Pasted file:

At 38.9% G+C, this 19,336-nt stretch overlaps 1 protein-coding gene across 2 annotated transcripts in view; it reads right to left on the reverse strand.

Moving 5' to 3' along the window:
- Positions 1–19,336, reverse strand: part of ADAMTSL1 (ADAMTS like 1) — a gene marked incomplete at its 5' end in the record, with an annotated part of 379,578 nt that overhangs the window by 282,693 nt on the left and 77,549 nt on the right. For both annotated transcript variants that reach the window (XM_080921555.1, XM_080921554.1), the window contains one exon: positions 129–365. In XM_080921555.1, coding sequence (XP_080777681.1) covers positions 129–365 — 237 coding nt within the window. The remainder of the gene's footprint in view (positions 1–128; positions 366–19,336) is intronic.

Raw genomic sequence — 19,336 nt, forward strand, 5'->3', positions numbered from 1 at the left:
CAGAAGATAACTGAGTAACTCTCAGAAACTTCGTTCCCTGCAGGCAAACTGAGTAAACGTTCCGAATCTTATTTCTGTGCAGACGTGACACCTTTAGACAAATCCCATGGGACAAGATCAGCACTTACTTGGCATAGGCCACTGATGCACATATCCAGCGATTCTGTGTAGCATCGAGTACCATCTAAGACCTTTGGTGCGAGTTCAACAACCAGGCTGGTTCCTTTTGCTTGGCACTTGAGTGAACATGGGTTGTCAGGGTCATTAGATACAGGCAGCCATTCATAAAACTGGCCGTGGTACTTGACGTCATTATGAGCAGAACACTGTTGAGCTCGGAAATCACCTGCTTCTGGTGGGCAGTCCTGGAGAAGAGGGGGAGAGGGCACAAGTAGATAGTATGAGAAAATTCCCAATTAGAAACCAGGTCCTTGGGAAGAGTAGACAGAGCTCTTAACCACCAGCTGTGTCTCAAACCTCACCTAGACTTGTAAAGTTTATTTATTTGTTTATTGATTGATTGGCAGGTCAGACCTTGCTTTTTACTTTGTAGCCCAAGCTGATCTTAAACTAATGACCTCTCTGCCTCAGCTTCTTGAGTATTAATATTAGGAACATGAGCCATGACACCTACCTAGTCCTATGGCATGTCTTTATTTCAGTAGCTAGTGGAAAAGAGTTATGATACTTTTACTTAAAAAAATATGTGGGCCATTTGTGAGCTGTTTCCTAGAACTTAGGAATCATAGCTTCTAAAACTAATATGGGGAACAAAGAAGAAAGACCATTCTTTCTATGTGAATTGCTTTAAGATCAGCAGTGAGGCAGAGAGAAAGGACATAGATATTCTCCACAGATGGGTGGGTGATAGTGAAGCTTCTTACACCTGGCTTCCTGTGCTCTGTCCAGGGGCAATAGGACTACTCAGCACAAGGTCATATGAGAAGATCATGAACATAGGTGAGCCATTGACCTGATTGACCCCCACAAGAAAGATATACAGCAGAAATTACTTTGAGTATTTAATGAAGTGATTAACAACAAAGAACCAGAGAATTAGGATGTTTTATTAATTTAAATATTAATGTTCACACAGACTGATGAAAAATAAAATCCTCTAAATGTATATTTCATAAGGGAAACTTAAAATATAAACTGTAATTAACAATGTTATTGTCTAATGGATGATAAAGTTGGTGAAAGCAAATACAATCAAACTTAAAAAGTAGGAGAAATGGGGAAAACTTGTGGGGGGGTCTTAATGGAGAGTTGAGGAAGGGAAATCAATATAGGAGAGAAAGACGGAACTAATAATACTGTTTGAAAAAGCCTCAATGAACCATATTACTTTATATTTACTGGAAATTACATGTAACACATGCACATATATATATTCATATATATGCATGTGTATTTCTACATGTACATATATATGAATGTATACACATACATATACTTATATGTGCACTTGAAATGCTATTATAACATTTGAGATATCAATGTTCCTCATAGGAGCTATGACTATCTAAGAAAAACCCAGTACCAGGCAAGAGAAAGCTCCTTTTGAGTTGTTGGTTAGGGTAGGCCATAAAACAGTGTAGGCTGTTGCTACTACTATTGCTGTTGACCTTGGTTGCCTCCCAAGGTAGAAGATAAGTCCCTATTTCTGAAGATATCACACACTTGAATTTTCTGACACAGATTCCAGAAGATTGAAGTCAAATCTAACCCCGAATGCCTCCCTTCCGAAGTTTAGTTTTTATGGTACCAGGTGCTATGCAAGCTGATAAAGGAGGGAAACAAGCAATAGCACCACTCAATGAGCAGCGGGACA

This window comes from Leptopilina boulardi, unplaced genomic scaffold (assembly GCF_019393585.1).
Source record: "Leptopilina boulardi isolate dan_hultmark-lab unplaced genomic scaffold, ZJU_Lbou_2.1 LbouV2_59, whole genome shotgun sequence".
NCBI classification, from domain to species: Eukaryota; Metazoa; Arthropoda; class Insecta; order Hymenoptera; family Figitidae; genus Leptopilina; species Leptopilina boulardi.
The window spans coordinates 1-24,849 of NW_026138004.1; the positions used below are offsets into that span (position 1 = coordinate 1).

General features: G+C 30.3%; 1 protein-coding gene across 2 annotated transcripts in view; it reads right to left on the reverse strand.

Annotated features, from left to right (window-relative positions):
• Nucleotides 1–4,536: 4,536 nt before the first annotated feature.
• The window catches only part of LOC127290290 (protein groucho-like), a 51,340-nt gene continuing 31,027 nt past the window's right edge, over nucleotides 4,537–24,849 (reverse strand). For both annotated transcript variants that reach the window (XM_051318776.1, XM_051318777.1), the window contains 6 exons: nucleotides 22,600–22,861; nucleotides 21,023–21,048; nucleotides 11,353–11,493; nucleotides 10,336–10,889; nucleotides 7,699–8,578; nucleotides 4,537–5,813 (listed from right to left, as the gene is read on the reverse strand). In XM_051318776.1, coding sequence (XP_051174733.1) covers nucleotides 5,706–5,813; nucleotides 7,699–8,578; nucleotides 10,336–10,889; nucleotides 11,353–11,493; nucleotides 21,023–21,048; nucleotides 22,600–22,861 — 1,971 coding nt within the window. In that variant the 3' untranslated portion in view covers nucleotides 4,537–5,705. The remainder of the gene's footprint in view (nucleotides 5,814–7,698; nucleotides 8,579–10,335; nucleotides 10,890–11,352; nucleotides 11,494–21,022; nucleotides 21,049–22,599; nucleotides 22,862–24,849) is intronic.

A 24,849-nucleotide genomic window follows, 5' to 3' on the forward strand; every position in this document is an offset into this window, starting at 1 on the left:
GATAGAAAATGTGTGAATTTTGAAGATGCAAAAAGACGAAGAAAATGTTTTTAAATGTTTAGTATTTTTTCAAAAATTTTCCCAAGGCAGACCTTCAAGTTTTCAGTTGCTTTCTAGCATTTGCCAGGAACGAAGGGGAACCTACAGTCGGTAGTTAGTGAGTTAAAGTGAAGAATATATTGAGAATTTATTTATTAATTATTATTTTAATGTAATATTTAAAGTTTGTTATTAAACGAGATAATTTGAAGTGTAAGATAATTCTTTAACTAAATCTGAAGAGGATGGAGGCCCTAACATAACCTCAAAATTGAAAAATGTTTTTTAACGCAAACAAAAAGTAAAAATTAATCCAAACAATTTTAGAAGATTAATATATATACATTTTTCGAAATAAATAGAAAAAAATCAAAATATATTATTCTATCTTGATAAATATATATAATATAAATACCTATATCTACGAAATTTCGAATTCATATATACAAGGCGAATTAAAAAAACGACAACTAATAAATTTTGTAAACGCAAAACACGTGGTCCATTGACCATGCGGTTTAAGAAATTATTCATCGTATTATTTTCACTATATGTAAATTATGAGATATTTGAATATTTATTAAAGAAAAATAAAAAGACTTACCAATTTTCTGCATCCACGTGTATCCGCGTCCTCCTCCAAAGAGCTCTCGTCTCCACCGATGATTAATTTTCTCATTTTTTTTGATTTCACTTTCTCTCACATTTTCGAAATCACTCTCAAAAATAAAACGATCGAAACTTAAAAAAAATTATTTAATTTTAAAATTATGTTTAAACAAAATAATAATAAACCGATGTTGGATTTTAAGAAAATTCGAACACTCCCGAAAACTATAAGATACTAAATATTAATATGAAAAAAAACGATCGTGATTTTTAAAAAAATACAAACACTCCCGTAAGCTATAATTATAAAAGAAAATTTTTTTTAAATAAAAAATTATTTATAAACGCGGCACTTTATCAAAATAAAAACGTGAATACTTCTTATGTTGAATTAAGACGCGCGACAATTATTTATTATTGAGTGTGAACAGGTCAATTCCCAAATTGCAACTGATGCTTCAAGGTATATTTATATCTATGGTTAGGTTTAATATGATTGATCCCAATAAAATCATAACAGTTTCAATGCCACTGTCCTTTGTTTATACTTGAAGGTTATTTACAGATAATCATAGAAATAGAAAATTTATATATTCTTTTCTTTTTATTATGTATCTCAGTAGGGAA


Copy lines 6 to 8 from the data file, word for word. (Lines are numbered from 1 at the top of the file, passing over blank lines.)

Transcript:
This window comes from Leptopilina boulardi, unplaced genomic scaffold (assembly GCF_019393585.1).
Source record: "Leptopilina boulardi isolate dan_hultmark-lab unplaced genomic scaffold, ZJU_Lbou_2.1 LbouV2_59, whole genome shotgun sequence".
NCBI classification, from domain to species: Eukaryota; Metazoa; Arthropoda; class Insecta; order Hymenoptera; family Figitidae; genus Leptopilina; species Leptopilina boulardi.